defines their first service requiring multiple instances that are geographically separated. The second service is similarly defined but carries an additional constraint that it only runs in European datacenters. Stamps allow the service provider to design
this flexibility into their self-service portal and platform orchestration. Once requests are accepted and validated the service provider fabric management would issue the appropriate requests through the Service Provider Foundation API to deploy the services
A tenant is an organization or user of the platform usually through creation of an account or subscription. The on-boarding of tenants will likely be defined by policy implemented and enforced by the Service
Delivery Layer of the
Reference Model. A tenant will have a tenant administrator role assigned to the tenant management artifact maintained by the platform. One or more users may be assigned the administrator role.
Tenants are responsible for all resources that have been provisioned by the platform on behalf of the tenant and generally a metering or chargeback model exists to expose a cost structure assigned to each resource offered by the platform and chargeable to the
tenant based upon usage.
This section provides an overview of scenarios enabled by System Center Service Provider Foundation. In most cases these scenarios become enabled through the use of Service Provider Framework features used in conjunction with base platform capability provided
by Microsoft System Center Virtual Machine Manager and System Center Orchestrator. Again this is an overview; for more specific information on each of the System Center Service Provider Foundation features that enable a scenario refer to the product guidance
available here and through links available from the scenario description or the Resources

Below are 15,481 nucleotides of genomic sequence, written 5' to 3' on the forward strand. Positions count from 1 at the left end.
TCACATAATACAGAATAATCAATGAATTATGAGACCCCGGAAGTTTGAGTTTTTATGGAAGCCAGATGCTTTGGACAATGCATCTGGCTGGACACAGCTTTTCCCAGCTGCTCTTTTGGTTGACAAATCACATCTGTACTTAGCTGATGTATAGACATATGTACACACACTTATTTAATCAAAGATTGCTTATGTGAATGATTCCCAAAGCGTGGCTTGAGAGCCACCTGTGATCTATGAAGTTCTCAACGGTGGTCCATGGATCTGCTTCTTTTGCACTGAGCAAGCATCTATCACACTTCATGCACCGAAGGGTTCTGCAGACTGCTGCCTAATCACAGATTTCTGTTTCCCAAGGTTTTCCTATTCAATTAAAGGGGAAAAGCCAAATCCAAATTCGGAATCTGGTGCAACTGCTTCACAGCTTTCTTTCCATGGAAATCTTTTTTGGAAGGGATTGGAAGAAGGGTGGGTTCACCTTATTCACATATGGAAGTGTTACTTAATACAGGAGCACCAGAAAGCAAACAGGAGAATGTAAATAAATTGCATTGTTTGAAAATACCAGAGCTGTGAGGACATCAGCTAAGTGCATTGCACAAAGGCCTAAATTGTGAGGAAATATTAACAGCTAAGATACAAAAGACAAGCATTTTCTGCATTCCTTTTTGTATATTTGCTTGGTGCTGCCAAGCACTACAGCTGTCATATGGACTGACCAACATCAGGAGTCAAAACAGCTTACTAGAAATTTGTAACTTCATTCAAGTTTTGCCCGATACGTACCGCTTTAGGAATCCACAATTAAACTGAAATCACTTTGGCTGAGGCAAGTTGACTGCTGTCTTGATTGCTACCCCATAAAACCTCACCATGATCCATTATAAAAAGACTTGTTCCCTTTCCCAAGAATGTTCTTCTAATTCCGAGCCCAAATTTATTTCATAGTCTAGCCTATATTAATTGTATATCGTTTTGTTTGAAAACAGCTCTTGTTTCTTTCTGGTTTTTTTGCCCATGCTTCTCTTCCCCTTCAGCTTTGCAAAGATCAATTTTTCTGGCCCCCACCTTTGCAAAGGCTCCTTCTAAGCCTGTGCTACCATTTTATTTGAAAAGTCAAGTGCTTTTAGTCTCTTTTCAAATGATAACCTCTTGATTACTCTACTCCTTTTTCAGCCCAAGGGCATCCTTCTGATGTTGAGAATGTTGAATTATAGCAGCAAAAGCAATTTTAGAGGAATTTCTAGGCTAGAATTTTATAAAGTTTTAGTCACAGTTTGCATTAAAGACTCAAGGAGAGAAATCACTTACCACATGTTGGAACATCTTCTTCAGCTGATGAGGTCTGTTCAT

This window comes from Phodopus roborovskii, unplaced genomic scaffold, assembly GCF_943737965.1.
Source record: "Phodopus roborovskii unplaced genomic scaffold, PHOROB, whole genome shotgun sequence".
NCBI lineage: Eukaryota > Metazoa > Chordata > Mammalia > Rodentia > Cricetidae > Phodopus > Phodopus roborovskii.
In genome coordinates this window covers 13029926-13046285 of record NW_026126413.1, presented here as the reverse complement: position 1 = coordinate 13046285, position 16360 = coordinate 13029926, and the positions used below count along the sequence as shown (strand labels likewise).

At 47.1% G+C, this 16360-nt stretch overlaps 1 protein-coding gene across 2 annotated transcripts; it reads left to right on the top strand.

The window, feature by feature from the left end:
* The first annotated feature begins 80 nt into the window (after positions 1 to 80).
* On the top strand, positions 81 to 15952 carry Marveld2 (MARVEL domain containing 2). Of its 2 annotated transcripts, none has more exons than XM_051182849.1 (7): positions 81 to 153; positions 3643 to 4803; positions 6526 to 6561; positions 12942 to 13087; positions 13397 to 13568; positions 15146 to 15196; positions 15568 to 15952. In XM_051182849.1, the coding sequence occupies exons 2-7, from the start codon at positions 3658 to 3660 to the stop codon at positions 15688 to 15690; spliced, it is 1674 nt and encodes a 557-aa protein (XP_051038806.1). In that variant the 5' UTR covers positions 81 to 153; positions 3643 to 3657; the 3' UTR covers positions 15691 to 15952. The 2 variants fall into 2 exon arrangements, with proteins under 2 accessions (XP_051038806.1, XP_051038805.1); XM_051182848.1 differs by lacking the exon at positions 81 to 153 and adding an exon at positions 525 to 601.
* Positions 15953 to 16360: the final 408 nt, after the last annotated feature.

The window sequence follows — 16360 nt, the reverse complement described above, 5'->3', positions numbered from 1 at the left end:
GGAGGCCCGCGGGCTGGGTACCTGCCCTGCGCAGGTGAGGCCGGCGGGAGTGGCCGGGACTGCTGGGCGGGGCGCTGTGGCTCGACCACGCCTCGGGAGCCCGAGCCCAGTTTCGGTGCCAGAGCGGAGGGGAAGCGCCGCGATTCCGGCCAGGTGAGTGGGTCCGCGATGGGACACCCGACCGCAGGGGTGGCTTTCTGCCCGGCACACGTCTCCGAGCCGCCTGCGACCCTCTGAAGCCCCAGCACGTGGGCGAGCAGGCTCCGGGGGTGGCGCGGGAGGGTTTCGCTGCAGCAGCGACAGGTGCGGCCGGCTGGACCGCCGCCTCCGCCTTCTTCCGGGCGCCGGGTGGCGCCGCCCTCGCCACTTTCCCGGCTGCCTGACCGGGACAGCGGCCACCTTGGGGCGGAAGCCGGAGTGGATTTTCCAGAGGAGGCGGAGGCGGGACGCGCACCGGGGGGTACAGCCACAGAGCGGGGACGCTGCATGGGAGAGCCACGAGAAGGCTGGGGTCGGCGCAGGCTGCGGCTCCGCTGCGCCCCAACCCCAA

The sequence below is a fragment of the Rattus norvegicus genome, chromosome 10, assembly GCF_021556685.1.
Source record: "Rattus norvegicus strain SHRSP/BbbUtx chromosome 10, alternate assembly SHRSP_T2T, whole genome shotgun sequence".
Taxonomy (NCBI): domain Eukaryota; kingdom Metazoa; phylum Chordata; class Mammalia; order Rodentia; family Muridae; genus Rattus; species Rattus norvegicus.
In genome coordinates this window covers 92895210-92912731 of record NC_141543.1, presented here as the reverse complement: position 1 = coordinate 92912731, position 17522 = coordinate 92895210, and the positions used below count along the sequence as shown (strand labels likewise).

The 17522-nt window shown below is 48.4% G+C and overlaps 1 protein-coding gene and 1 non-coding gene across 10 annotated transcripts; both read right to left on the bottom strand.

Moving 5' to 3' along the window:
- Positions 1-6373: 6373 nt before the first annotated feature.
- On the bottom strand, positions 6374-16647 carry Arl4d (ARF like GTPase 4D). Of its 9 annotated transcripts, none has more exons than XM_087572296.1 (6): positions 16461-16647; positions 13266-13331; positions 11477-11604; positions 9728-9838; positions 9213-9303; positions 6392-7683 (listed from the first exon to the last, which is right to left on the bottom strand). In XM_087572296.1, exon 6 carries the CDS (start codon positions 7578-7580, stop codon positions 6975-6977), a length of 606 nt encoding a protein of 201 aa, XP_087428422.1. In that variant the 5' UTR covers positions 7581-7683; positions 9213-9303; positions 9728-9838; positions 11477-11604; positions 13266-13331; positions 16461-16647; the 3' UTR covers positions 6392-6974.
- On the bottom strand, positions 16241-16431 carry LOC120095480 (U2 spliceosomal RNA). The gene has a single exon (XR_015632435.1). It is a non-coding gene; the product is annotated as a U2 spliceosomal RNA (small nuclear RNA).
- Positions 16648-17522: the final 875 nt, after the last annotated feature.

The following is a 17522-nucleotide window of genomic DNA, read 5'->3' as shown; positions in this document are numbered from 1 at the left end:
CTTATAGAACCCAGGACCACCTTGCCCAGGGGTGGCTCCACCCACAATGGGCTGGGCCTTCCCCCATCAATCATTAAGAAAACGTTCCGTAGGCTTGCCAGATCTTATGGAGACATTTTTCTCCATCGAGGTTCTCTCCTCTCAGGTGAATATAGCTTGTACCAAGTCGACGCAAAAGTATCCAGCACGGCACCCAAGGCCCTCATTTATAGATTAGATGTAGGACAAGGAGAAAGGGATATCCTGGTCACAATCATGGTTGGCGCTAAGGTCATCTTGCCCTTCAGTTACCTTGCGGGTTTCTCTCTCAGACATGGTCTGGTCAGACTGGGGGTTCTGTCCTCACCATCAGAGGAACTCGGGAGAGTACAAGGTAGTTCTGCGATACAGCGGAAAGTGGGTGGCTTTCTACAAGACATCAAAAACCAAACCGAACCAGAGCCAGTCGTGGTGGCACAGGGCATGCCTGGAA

section of this article.
Figure 2: Enable Service Providers to Offer Infrastructure as a Service
Staging Service Provider Foundation to review its capabilities and management interfaces or integrate into your development environment requires administrative access to one or more System Center Virtual Machine Manager instances that are actively managing
at least one virtual machine host in a test or sandbox environment. You then need the physical or virtual machine resources to deploy System Center Orchestrator and Service Provider Foundation and configure with information about your Virtual Machine Manager
Using System Center 2012 components together as outlined in this section you should come away with an understanding of how Service Provider Foundation with Virtual Machine Manager enables Infrastructure as a Service capabilities useful to service provider
and large IT organizations. More specifically you will:
In order to prepare your environment for this scenario, you should review guidance in the
System Center 2012 Integration Guide hosted on the Microsoft TechNet Library.
There you can review community information of each System Center component in its role as a programmable platform to be used for the Microsoft Private Cloud. It is intended to provide an abstraction layer that guides partners and customers on their decision
process for methods to build automated solutions across System Center components and between System Center and other systems.
Once you have the System Center 2012 components and other requirements met, you’re ready to explore Service Provider Foundation in your environment.
This section outlines the steps you should complete to accomplish reviewing Service Provider Foundation.
For more technical scenarios, see the
Technical Scenarios page in the System Center TechCenter